By Francis Sardauna
The Katsina State Governor, Aminu Bello Masari, has admonished Islamic clerics and traditional rulers to shun inflammatory utterances capable of disrupting his administration’s readiness to end banditry and kidnapping orchestrated by those he termed illiterates.
He opined that an atmosphere of bitterness and rancour, caused by inflammatory comments cannot foster the kind of development which citizens of the state are yearning for.
Masari, who spoke on Tuesday during a two-day training for Juma’at Imams organised by the Katsina State chapter of the Jama’atu Nasril Islam (JNI), said if the clergies can centre their sermons on peace as enshrined in the glorious Qur’an, rivalry, violence and drug abuse among citizenry will be averted in the country.
He said: “The biggest problem is that those who have the religion don’t even know it and all the forests that we have in the state are occupied by them and they call themselves Muslims.
“And most of the Imams are the ones entering these remote villages to perform wedding and naming ceremonies for them. Therefore, Imams and traditional rulers did not do what is expected of them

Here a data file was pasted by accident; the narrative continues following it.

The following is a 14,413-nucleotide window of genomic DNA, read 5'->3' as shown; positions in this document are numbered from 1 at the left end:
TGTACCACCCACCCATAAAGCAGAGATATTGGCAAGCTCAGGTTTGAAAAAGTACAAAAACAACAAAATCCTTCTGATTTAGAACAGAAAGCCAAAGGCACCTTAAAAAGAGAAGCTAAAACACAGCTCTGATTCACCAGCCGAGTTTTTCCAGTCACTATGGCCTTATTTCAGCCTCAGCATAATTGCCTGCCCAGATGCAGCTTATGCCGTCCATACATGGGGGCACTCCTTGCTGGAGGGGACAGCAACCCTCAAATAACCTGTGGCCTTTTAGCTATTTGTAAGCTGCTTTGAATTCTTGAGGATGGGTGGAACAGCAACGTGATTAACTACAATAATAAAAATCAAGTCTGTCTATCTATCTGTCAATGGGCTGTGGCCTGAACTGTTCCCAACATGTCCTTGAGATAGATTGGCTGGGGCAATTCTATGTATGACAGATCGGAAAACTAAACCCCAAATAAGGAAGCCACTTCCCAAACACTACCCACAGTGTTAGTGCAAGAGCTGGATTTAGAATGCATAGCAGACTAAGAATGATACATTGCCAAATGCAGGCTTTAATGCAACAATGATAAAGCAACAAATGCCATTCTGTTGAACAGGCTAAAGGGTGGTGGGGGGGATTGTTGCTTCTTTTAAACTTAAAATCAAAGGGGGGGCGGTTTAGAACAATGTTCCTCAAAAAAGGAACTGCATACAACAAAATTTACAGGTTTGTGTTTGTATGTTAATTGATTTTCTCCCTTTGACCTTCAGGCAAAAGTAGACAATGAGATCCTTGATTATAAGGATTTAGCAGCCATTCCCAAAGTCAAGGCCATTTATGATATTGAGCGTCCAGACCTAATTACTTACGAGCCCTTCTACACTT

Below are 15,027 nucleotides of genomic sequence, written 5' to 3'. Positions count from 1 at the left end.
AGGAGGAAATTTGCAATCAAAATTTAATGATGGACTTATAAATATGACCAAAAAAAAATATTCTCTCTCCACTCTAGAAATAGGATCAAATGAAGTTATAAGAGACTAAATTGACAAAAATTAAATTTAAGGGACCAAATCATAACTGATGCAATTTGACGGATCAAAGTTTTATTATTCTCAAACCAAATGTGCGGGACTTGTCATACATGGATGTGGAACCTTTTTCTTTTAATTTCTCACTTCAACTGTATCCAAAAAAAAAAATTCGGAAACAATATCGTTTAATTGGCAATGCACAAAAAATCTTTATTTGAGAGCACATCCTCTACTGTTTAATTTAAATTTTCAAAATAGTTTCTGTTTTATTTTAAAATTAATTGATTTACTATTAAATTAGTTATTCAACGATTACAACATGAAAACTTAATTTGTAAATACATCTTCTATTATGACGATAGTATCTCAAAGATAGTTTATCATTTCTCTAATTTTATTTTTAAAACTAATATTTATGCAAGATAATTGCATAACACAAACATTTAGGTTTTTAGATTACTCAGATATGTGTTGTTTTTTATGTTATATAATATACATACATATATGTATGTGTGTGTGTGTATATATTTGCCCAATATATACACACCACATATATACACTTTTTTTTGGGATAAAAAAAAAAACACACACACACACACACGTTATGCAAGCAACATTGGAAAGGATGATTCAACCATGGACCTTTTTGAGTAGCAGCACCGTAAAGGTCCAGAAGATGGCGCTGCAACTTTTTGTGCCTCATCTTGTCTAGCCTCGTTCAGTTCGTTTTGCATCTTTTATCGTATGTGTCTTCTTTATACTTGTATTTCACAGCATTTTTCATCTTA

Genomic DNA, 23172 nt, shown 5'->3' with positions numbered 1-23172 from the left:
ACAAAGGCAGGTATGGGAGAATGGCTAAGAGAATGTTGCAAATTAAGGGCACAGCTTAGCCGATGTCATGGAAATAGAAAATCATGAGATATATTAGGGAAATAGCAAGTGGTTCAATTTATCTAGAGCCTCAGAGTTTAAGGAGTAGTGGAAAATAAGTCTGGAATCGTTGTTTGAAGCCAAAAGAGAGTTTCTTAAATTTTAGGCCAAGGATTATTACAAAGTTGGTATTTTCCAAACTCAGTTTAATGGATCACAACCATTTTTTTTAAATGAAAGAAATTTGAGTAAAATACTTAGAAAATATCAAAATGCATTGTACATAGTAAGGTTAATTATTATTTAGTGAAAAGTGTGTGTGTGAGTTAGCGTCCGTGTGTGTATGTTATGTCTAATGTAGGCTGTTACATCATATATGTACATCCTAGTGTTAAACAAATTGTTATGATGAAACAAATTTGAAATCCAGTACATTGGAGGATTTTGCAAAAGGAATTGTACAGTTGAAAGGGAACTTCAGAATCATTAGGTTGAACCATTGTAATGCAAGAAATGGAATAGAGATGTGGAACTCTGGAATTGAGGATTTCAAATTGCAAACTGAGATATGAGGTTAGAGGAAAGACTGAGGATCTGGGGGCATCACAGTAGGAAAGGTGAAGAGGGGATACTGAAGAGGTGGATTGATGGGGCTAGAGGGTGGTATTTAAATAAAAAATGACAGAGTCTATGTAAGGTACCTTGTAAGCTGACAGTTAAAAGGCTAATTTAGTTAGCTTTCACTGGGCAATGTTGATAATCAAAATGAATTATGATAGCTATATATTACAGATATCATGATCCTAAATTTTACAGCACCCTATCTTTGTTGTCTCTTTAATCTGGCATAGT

“Surprisingly, most of the Imams don’t even know what they are preaching during Friday sermons. They don’t deliver message where is expected of them, if they are taking messages to where is suppose to, the problem of drug and other substances abuse wouldn’t have been rampant in this country.”
On his part, the Emir of Katsina, Dr. Abdulmumini Kabir Usman, challenged the religious leaders to avoid tendentious and partisanship sermons in order to ensure harmonious co-existence in the state.
According to the traditional ruler, lack of unity and religious tolerance are the bane of banditry, kidnapping and insurgency bedevilling the northern part of the country.
Speaking earlier, the National Secretary of JNI, Sheikh Khalid Abubakar Aliyu, called on Islamic clerics in the country to avoid indivisible comments during their sermons, saying unity and peaceful co-existence should remain their cardinal principles.